A gene that consistently gets altered in obesity has been discovered by scientists.
The gene LY86 was among a group of 100 genes identified as likely contributors to obesity through genome-wide association studies comparing the DNA of thousands of obese and lean individuals, said Dr. Shaoyong Su, genetic epidemiologist at the Medical College of Georgia at Georgia Regents University.
Su looked at progressively larger groups of obese versus lean individuals and found LY86 consistently and highly chemically altered, or methylated, in the obese individuals.
"The association is solid; the methylation of this gene is important in obesity," Su said.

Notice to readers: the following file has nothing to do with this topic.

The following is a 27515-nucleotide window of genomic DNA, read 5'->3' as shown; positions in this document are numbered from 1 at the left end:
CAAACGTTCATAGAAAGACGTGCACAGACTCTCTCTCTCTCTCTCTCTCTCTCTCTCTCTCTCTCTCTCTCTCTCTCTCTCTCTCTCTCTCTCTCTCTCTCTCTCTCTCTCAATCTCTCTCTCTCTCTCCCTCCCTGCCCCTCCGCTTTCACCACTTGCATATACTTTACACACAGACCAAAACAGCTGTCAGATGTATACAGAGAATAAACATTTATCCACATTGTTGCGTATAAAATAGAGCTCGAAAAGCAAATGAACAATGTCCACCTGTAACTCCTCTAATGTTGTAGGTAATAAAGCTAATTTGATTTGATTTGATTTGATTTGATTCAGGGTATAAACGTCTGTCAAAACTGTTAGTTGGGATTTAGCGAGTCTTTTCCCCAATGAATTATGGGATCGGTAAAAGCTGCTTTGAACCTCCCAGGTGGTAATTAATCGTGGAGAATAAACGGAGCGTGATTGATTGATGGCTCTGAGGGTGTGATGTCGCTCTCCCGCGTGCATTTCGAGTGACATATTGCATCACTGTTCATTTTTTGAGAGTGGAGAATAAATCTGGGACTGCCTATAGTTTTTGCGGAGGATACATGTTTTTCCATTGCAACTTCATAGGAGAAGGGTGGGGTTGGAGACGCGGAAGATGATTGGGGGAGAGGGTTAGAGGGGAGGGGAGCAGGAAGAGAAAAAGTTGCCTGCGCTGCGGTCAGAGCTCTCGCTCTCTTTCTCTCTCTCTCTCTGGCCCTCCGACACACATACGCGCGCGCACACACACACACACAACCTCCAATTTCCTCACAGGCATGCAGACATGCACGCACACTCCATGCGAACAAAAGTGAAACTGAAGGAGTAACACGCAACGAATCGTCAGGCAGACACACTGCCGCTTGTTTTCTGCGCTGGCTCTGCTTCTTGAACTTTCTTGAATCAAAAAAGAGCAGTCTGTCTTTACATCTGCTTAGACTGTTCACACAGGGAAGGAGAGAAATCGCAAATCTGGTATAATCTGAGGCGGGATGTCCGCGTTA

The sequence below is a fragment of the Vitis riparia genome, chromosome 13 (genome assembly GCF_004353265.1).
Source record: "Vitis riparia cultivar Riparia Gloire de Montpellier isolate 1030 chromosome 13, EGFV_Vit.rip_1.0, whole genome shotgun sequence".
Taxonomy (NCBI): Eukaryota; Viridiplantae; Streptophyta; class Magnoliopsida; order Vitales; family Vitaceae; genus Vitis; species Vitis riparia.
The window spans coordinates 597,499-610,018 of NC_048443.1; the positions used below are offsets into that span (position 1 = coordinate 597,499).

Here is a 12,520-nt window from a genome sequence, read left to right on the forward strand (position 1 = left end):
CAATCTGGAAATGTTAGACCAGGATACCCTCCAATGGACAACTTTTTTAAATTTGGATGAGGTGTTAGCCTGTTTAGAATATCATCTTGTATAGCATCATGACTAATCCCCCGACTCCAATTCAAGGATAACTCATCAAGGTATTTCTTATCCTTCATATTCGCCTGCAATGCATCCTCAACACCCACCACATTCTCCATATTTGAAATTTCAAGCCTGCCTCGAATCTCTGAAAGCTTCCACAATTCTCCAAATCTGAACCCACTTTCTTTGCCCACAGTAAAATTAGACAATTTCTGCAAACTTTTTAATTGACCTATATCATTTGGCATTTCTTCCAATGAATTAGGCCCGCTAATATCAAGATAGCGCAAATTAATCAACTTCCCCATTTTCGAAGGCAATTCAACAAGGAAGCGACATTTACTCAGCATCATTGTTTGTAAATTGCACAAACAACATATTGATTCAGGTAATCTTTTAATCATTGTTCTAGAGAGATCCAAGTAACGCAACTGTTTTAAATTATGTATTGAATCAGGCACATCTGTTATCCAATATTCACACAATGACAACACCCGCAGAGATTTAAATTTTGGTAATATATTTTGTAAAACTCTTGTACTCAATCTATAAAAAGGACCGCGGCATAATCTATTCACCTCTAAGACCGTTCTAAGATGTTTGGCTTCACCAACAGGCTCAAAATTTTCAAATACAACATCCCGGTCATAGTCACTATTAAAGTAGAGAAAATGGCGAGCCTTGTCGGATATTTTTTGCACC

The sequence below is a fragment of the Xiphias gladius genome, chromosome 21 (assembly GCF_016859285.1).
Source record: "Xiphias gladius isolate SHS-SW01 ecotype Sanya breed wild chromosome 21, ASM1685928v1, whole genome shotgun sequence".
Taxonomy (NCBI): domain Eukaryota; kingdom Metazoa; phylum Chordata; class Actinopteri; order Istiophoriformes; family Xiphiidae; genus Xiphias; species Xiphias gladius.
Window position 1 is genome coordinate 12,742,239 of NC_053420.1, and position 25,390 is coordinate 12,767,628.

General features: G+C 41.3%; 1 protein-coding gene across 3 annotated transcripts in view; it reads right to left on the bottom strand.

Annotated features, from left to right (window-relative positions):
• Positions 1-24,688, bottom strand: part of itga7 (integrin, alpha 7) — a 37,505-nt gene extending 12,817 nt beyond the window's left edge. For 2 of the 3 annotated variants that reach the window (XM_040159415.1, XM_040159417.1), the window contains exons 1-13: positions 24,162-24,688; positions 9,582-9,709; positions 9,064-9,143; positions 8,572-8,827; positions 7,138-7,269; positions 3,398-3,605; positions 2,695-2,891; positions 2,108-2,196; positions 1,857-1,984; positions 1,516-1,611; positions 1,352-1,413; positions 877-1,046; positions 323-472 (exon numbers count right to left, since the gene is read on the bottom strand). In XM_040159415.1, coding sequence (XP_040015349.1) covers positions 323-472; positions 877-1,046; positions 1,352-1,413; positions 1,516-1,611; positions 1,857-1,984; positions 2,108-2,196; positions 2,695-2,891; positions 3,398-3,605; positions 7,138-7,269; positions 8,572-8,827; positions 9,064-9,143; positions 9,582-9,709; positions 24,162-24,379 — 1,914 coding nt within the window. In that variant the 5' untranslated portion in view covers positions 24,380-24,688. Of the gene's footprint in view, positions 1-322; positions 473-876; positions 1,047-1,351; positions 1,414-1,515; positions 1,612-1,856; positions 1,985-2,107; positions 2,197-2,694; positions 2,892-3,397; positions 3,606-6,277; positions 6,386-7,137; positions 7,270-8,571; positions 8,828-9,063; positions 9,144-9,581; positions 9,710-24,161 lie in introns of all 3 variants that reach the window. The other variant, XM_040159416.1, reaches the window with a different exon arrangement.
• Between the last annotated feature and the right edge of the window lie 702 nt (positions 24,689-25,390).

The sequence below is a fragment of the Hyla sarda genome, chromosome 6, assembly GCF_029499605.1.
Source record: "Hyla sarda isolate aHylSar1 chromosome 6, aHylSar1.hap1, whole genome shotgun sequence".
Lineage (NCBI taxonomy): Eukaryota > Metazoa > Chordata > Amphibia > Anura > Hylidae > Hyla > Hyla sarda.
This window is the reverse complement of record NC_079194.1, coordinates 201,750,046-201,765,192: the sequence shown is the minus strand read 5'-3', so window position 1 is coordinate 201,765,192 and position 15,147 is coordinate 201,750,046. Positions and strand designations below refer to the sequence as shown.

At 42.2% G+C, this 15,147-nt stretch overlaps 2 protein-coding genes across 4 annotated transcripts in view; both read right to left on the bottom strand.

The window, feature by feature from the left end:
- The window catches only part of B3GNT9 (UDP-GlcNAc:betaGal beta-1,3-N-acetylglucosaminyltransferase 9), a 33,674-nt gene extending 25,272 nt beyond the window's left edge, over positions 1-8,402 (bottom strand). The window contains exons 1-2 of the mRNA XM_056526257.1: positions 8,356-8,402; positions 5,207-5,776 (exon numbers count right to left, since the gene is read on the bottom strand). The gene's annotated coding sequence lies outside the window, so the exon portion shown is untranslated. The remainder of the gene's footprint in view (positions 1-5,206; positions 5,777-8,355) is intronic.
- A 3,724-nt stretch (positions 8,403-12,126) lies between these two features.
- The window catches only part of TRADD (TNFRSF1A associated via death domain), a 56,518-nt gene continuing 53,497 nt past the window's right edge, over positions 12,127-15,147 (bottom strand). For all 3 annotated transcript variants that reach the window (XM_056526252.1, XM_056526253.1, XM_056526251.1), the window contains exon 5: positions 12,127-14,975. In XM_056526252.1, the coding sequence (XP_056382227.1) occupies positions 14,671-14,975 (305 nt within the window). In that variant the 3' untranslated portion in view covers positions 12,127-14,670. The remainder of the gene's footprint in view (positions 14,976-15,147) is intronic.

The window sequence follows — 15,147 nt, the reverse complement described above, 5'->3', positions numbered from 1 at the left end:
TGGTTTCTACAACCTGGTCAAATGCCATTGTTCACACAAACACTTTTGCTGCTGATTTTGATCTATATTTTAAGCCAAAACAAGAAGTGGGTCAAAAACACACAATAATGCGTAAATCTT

It's known that obesity is highly inheritable; that if parents are obese, children are at higher risk.
"However environment, including high-fat foods and chemical exposure, can put you at risk as well," Su said.
Previously LY86 had been known as an inflammation gene and Su's studies show, in fact, that it may be contributing to more than just obesity.
He found high methylation of LY86 also was associated with increased inflammation - a risk factor for a variety of maladies such as heart disease and cancer - as well as insulin resistance, a cause of diabetes.
This association also held up among a group of about 703 subjects that, like the general public, included obese, lean and average-weight individuals.